An Interview with Uffe Ravnskov MD, PhD. November 2009
Dr. Ravnskov is an expert in cholesterol metabolism and believes the “cholesterol lowering” hypothesis to be useless in preventing heart disease. – “This kind of treatment is meaningless, costly and has transformed millions of healthy people into patients”.
Part 1 The Cholesterol Hypothesis
Part 2 The Trivial Benefit Of Statin Drugs
Part 3 High Cholesterol Scam- Are We Being Conned?
Part 4 Heart Disease – Other Risk Factors
Q: When did you begin to suspect that the cholesterol theory of atherosclerosis might be wrong? What led you to this conclusion? Before then, had you believed in the cholesterol theory? Was this part of your training?
UR: I have never thought that it was true. I heard about it for the first time in 1962 shortly after having got my MD. My biochemical knowledge was still intact at that time and I knew that cholesterol was one of the most important molecules in our body, indispensable for the building of our cells and for producing stress and sex hormones as well as vitamin D. The idea that cholesterol in the blood should kill use if its concentration is a little higher than normally, as they wrote in the Framingham paper, seemed to me just as silly as to claim that yellow fingers cause lung cancer.
Q: Would you tell my readers about your training, publications, university appointments, other professional activities?
UR: The first seven years as a doctor I worked on different medical departments in Denmark and Sweden. In 1968 I started my academic career at the Department of Nephrology, University Hospital in Lund where I got my PhD. After a few years I organised a research team investigating the association between hydrocarbon exposure and glomerulonephritis. Unfortunately I caught one of my coworkers in producing a fraudulent paper. It was unfortunate, because it is risky to be a whistle blower in the academic world. Instead of excluding the fraudulent researcher it was my research that was questioned. The resistance against my research from my superiors became intolerable and I therefore decided to go into private practise. Nevertheless I succeeded in publishing the main part of my research in major medical journals after having left the department. I have summarised my findings and conclusions on the web as well. In the late eighties the cholesterol campaign was started in Sweden. I was much surprised because I couldn’t recall anything in the scientific literature in support. I started reading it systematically and I soon realised that I was right. Since then I have published about eighty papers and letter and also books, translated into five languages, where I have presenting my arguments and criticism.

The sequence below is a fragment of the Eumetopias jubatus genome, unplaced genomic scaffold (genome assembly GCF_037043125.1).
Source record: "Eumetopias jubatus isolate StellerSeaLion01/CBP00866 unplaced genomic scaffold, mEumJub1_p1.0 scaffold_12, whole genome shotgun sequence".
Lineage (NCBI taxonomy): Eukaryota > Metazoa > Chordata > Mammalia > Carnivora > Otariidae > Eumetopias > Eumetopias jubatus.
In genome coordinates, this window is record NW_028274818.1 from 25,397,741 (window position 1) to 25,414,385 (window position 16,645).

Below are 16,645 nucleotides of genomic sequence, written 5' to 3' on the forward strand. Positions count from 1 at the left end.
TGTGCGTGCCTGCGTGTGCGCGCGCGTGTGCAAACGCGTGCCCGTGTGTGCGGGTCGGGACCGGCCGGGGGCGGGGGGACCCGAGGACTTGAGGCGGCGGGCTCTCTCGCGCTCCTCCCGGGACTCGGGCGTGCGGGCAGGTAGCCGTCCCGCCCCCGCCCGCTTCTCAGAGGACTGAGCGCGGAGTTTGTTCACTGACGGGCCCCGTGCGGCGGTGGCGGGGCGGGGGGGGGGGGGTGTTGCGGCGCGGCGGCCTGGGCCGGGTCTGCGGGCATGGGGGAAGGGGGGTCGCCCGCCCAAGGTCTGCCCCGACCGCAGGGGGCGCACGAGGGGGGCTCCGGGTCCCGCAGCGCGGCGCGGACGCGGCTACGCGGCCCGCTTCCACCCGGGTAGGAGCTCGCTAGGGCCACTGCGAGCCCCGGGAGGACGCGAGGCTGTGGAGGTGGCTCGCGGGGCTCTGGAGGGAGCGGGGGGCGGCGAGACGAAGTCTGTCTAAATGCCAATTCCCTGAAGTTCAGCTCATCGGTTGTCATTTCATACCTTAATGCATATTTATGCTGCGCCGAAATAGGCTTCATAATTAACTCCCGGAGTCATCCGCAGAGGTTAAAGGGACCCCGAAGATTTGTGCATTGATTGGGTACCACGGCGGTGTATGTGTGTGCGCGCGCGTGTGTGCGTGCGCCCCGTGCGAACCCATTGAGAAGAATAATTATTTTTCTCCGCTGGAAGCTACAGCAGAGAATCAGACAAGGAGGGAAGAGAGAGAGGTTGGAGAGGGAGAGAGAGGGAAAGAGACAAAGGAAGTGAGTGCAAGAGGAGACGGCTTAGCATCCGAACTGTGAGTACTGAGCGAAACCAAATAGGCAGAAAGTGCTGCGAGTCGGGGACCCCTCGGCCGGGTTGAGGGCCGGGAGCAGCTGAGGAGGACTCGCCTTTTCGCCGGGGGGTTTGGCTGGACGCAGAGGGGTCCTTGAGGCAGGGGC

Q: How has your work believe received by your colleagues? By health care professionals and consumers around the world?
UR: In the beginning nobody took notice. To ignore criticism is the most effective way to maintain a false idea. My first book was published in Sweden in 1991 and a Finnish edition shortly afterwards. The Swedish one made no impact whatsoever and the Finnish one was put on fire in a television show. Ridicule and slander have been used as well as a mean to muffle me. After I had aired my warnings against statin treatment in Dutch television for instance, Dutch researchers described me in a following show as a crackpot who had been kicked from the universities of Copenhagen and Lund. The directors of the show offered my critics a possibility to discuss the issue with me on television, but all of them declined. On his blog Michael Eades has described how one of them later on belittled me in a scientific paper.
But I have also realised that I am not alone. Seven years ago I started THINCS, The International Network of Cholesterol Skeptics (www.thincs.org ), which now includes about eighty doctors, professors and other researchers from all over the world, who share my scepticism; and I have received two international awards for my contributions. Also encouraging are the hundreds of emails that I receive every year from patients, who have regained their health after having stopped their cholesterol-lowering treatment.
Q: Your work seems to validate what many integrative health care professionals have been saying for decades. How does the alternative community respond to you?
UR: There is a much more open attitude from these people.
Q: If the cholesterol hypothesis is in error, does this mean that all of its therapies — low cholesterol diet, cholesterol lowering natural therapies and medications — are wrong?
UR: Absolutely. This kind of treatment is meaningless, costly and has transformed millions of healthy people into patients.